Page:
The Senate Wednesday deferred debate on the Medium Term Expenditure Framework (MTEF) and Fiscal Strategy Policy (FSP) submitted by President Goodluck Jonathan to the National Assembly last week with a resolve to investigate claims by the government in the document before setting the stage for a debate.
This decision followed the submission of Senate Minority Leader, Senator George Akume, after the presentation of a lead debate on the document by Senate Leader, Senator Victor Ndoma-Egba, alleging a breach of procedure in the preparation of MTEF and FSP.
Akume had alleged that the document was flawed and should be returned to the executive for fresh preparation, adding that the executive failed to consult relevant stakeholders before coming up with the document. According to him, preparation of a document of that magnitude should not be the exclusive preserve of the federal government.
Instead, he said the government should have been done in collaboration with relevant stakeholders such as the state governments. "This document is flawed and should be re-worked by the executive before sending it back to us," Akume said.
Earlier, Senator Enyinnaya Abaribe (Abia South), had remarked that before commencing a debate on the document, the committees on finance and appropriation were expected to have reviewed the submissions in the document and furnished the Senate with their findings.
The findings, he said, ought to serve as the bedrock upon which the debate would be predicated.
After further examination of the issues, the Senate asked the two committees to properly examine the document and report their findings to the Senate in two weeks. MTEF and FSP usually provide the basis for annual budget planning and consist of a macro-economic framework that indicates fiscal targets. The document also estimates revenues and expenditure including government financial obligations in the medium term. The document would cover 2014 - 2016 fiscal years.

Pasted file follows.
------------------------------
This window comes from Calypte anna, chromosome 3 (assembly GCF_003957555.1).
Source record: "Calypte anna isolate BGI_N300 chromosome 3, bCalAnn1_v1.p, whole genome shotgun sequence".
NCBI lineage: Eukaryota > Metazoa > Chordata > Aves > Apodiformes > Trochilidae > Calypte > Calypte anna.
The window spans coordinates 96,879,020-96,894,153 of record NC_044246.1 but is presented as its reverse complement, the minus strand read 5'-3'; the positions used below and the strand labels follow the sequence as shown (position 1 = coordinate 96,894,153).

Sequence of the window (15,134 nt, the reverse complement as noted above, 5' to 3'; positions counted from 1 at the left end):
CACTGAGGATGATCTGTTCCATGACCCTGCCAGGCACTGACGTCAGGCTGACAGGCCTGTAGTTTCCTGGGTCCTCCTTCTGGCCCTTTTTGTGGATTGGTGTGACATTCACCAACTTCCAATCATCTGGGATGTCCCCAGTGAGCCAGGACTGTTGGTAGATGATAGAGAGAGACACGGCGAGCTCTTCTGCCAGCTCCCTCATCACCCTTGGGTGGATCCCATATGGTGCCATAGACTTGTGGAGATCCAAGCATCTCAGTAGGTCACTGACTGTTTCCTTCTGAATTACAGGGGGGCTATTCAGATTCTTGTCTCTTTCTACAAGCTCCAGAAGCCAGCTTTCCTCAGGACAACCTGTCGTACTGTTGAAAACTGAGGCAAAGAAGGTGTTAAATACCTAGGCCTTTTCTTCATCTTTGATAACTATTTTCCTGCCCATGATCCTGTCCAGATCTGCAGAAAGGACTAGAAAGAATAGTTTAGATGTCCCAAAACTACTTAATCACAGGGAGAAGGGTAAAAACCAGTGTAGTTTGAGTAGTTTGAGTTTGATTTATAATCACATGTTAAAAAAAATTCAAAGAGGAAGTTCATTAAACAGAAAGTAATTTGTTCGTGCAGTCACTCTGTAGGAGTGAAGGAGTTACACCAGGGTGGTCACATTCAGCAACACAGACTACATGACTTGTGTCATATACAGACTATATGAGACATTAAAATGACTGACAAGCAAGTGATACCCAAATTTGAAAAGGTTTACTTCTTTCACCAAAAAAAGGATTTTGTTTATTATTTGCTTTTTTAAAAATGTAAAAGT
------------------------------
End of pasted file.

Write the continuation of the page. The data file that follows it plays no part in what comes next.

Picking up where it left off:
The document as submitted by the president had shown N4.5 trillion budget proposal by the federal government as well as $74 benchmark in 2014. The document also showed a projected reduction in capital expenditure from 68 per cent in 2013 to projected 74 per cent in 2014.
It also showed a downward projected slide from 32 per cent capital expenditure in 2013 budget to 26 per cent in 2014.
The fiscal document stated that in arriving at the decision to bench oil prices at $74 per barrel in 2014, the government took cognisance of "the weakening future prices occasioned by rising oil theft and unconventional oil supplies as well as slow economic recovery."
While noting that government's model of 15 and 10 years moving benchmark averages have produced a figure of $71.96 which it said was adjusted in consideration of the behaviour of future prices, the document states further that whereas in the last decade, oil prices rose to record levels and peaked at $48 per barrel in July 2008, it has since been sliding downwards since 2012 with a looser demand-supply balance.
The government also disclosed that after extensive consultations with the Nigerian National Petroleum Corporation (NNPC), and in observance of the persistent oil theft, illegal bunkering and other production challenges, it had opted to project crude oil production for 2014 at 2.3883 million barrels per day.
The projected crude oil production at 2.3883 million barrels per day in 2014 is 143,000 barrels per day lower than the 2.526 million barrels per day in the 2013 budget.
The fiscal paper further showed that the government was projecting a 6.75 per cent Gross Domestic Product (GDP) growth in 2014, a slight increase from 6.5 per cent in 2013.
The GDP growth, the federal government stated, would be driven by strong performance in agriculture, wholesale and retail, construction and real estate sectors, among others.
The document also stated that expected revenue from non-oil sectors in 2014 was benchmarked at 25 per cent of the total revenue.